Former presbytery and oratory chapel, now offices. 1878 by M E Hadfield & Son for the Vincentians. Brick with brick and stone dressings, red Hollington stone porch, tiled roofs. Italianate style. The modern floor inserted into the former chapel, the timber staircase accessing it, the external modern, metal fire escape on the north-eastern side of the chapel and the light-weight, modern timber and glazed screens within the archways opening off the main stairwell and on the staircase landings of the main building, are not of special architectural or historic interest.
Reason for Listing
Provincial House, the former St Vincent's Presbytery, of 1878 by M E Hadfield is listed at Grade II for the following principal reasons:
* Historic interest: the presbytery was built as the principal mission centre in England of the Vincentians (Congregation of the Mission), a religious society who specifically ministered to the Catholic poor.
* Architect: the presbytery was designed by the notable Catholic ecclesiastical architect, Matthew Ellison Hadfield, who has many listed churches to his name, some with associated presbyteries;
* Patron: the building was funded by the fifteenth Duke of Norfolk, who supported the Vincentians and who was a significant philanthropist both to Catholic causes and to his adopted city of Sheffield, donating parks and recreation grounds and being a founder of the University of Sheffield;
* Architectural interest: the building is carefully and subtlety detailed, and is designed in an Italianate style influenced by French clergy houses, a symbolically appropriate choice for the Vincentians who were founded in C17 Paris by Saint Vincent de Paul;
* Setting: the presbytery dominated a neighbourhood characterised by small-scale, poorly-built cutlery and silverware workshops, several of which survive nearby and are listed at Grade II.
In 1853 three priests left Castleknock, Dublin, to travel to the Crofts area of Sheffield to minister to the Irish poor of that neighbourhood. They belonged to the Congregation of the Mission, a religious society founded in Paris in 1625 by Saint Vincent de Paul whose members are popularly known as Vincentians. Their motto is 'Evangelisare pauperibus misit me', 'He has sent me to evangelise to the Poor' (Luke 4:18). Sheffield was the first foundation by the Vincentians in England. Initially the priests settled at 90 Garden Street. In 1856 a Catholic Church was built off Solly Street, and in 1866 the priests moved to 142 Broad Lane. In 1876 the fifteenth Duke of Norfolk gave £11,000 to build a new presbytery at the junction of Solly Street and Garden Street. The house, which was built in 1878, had its own oratory chapel and was purpose-built as the principal Vincentian mission centre in England. It was designed by the ecclesiastical architects' practice of Matthew Ellison Hadfield & Son in the architectural style of large French clerical houses with accommodation for upwards of fourteen clergy with staff. Hadfield was a devout Catholic whose practice was based in Sheffield where he was prominent in philanthropy and politics as a Liberal town councillor. The architect's archives (Collection 'HCD', item 'Acc1989/11', Sheffield City Archives) record that there was a waiting hall, three parlours, a refectory, a Brothers' day room, kitchen, scullery, wine cellar and lavatories on the ground floor, a community room, two parlours, a library, two Brother's rooms, a sacristy and chapel, and lavatories on the first floor, eight bedrooms, a bathroom and lavatory on both the second and third floors and a basement with a cellar, coal store and larder.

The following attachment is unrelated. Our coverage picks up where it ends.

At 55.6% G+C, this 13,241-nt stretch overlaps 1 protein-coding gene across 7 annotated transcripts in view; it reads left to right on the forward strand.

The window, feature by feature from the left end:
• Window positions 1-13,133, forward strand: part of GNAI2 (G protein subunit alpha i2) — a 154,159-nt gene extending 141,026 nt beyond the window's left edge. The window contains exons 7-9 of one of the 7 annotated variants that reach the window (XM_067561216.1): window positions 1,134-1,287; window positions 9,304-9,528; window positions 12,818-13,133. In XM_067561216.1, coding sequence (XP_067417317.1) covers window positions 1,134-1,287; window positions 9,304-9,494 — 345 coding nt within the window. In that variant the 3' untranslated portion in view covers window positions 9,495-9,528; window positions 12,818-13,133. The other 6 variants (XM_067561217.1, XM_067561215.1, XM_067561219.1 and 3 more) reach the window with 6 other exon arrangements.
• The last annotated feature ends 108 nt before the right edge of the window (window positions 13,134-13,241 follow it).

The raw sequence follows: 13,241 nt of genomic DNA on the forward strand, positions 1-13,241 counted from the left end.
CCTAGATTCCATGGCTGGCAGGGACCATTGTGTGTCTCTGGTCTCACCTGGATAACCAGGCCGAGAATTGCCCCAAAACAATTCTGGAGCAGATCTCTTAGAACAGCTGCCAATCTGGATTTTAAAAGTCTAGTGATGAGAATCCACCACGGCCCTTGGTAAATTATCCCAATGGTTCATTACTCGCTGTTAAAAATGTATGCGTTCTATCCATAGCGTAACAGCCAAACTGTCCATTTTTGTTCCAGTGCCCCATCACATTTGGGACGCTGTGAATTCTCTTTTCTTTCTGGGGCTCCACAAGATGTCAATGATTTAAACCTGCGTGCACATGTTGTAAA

The building continued to be used by the Vincentians and was known as St Vincent's Presbytery until they vacated the building in 1983. Subsequently the building was converted to office use and became known as Provincial House. A floor was inserted in the former chapel to provide additional office space.
Former presbytery and oratory chapel, now offices. 1878 by M E Hadfield & Son for the Vincentians. Brick with brick and stone dressings, red Hollington stone porch, tiled roofs. Italianate style.